Fuzzo says we are here again, full blown. Is this another kairos?
According to Tillich, in order to recognize kairos, it is important to realize “a moral act is not an act in obedience to an external law, human or divine. It is the inner law of our true being, of our essential or created nature, which demands that we actualize what follows from it…An antimoral act is not the transgression of one or several precisely circumscribed commands, but an act that contradicts the self-realization of the person as a person and drives toward disintegration… Freedom is replaced by compulsion. Deliberation and decision, the hallmarks of freedom, become mere facades for overwhelming drives that predetermine the decision. The voice of man’s essential being is silenced, step by step; and his disintegrating self, his depersonalization, shows the nature of the anitmoral act and, by contrast the nature of the moral act.”
It’s also important to understand “love”. If we simply understand it as an emotion, we have misunderstood it. “Love, in the sense, of agape, contains justice in itself as an unconditional element and as its weapon against its own sentimentalization.” This love has very little to do with pity, as was noted by Nietzsche. “…love liberates us from the bondage to absolute ethical traditions, to conventional morals, and to authorities that claim to know the right decision perhaps without having listened to the demand of the unique moment…It breaks the prison of any absolute moral law, even when vested with the authority of a sacred tradition. Love can reject as well as utilize every moral tradition, and it always scrutinizes the validity of moral convention. But love itself cannot question itself and cannot be questioned by anything else.”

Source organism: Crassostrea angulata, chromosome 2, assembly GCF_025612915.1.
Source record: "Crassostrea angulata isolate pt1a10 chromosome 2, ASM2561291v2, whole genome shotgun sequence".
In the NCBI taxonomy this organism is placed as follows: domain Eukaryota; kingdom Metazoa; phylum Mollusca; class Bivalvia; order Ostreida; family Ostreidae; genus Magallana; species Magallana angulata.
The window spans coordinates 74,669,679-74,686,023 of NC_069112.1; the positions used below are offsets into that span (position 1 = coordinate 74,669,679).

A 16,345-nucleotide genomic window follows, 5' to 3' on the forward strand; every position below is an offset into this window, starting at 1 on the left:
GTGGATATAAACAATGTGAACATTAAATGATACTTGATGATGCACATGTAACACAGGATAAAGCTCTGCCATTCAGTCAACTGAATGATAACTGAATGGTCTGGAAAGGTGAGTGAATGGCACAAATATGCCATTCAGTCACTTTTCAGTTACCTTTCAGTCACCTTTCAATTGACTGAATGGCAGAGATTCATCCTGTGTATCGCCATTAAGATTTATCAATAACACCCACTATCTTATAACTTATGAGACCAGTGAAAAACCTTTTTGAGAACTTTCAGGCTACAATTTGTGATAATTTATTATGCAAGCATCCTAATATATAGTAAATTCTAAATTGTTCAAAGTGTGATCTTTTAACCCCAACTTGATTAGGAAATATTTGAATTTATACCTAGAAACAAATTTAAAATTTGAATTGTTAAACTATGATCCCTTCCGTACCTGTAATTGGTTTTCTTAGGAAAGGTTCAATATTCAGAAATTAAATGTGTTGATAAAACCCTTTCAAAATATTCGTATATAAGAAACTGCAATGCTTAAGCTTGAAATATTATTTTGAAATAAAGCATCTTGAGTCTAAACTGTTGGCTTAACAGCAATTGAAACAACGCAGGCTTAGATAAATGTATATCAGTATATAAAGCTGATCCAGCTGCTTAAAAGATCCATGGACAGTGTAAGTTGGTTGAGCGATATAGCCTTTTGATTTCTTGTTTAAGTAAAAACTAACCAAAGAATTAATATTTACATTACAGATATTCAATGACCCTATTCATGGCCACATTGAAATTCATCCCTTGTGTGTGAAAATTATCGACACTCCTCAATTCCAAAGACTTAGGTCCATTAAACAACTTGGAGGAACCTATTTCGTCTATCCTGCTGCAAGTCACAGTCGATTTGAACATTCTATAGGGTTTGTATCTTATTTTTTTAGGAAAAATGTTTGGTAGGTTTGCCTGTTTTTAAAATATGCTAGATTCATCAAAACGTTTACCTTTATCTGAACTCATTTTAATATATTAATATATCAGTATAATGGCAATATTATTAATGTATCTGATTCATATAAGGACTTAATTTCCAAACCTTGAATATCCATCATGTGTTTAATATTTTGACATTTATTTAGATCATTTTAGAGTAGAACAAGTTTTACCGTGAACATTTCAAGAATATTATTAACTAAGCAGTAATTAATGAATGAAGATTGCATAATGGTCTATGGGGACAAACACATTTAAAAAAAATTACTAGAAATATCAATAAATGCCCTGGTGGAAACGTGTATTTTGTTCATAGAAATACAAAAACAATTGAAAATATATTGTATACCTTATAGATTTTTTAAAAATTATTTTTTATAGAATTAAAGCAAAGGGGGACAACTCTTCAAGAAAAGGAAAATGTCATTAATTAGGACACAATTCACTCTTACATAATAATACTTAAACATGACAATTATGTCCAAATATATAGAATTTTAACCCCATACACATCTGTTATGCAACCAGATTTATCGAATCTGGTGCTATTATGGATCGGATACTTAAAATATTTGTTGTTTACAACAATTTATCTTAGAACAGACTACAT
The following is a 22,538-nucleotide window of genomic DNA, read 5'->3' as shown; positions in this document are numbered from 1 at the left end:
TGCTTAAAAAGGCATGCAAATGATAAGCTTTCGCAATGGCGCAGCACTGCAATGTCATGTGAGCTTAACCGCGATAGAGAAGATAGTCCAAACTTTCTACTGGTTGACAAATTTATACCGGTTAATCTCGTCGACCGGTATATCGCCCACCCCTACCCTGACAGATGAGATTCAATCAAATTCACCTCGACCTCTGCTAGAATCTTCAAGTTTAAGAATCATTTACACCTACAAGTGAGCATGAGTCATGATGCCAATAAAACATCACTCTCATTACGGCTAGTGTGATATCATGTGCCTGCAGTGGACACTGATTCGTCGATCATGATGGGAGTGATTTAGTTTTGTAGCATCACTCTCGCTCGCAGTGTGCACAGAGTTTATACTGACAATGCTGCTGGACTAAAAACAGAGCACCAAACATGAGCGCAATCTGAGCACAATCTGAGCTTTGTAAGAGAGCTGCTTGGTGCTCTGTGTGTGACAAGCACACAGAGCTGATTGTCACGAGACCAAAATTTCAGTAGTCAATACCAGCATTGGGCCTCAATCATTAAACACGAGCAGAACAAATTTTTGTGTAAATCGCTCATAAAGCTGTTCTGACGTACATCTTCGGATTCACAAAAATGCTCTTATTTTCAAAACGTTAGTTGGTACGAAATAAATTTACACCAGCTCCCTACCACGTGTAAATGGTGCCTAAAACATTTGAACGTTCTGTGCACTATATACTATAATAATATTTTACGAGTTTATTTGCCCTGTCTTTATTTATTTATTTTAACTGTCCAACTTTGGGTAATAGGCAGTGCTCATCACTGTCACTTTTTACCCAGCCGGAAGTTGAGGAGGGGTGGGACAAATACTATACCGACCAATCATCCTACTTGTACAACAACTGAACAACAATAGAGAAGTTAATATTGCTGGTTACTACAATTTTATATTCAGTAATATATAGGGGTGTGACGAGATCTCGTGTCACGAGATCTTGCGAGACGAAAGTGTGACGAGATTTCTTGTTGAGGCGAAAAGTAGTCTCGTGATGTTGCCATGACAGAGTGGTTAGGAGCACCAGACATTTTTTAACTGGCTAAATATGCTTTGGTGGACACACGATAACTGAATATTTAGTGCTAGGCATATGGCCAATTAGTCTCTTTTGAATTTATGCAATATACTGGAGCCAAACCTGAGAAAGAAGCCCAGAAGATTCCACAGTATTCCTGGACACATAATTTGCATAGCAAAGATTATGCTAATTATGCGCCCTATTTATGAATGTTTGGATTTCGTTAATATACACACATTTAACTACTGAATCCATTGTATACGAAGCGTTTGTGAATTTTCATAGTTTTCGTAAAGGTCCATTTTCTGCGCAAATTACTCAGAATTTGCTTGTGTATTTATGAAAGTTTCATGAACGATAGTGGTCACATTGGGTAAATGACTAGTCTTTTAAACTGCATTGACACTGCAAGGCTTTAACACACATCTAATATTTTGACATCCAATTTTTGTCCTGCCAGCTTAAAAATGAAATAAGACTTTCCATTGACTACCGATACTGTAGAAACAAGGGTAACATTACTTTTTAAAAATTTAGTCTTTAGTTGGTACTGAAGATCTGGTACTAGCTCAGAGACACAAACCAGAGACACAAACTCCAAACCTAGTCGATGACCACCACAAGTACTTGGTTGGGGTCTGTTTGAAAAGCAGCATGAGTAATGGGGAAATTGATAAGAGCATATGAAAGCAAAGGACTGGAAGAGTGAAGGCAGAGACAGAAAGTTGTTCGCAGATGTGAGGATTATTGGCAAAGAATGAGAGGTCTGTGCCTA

Tillich says that it is a moralistic distortion to classify the “teachings of Jesus” as another law. It is his word (not his “teachings”) that point the way to the new reality in which the law is not abolished, but has ceased to be commanding. (Fuzzo mentioned that he thought language was everything.)
In Love Power and Justice (which was written before Morality and Beyond) Tillich claims that “Ontology is the elaboration of the ‘logos’ of the ‘on’, in English of the ‘rational word’ which grasps ‘being as such’”. He claims he wants us to turn to something older than naive nominalism and realism to a philosophy that asks the question of being before the split into universal essences and particular contents took place. He says that this philosophy is older than any other and is the most powerful element in all great philosophies of the past. It is the philosophy which asks the question: “What does it mean that something is? What are the characteristics of everything that participates in being?” This is the question of ontology. The way to verify ontological judgments is not through experimentation, it is through experience. (Authenticity rather than authority?)
The problems of love, power and justice categorically demand an ontological foundation and theological view in order to be saved from the vague talk, idealism, and cynicism with which they are usually treated. Man cannot solve any of his great problems if he does not see them in the light of his own being and of being-itself.
I could probably easily work through two weeks of posts based on all that I highlighted in these two books. But alas, I’ve got other things I want to get to like Nietzsche and Buddhism and Nietzsche and ACIM. St Theresa’s recommendation about Translucence, Dreyfus’s class on Heidegger. The list goes on and on… So I will have to come back to Tillich and study him in more depth at a later date.
Tillich was heavily influenced by Heidegger (and Kierkegaard, of course) which makes me that much more interested in getting to Dreyfus’s class. I’d been looking for Being and Time at the used bookstores for months because it’s an expensive book and found it on Sunday, the same day I found these books by Tillich. Synchronicity on top of synchronicity – so much fun. I had no idea Tillich would fit in so well with existentialism or Merton! (And, potentially, Fuzzo’s comment on Postmodernism.)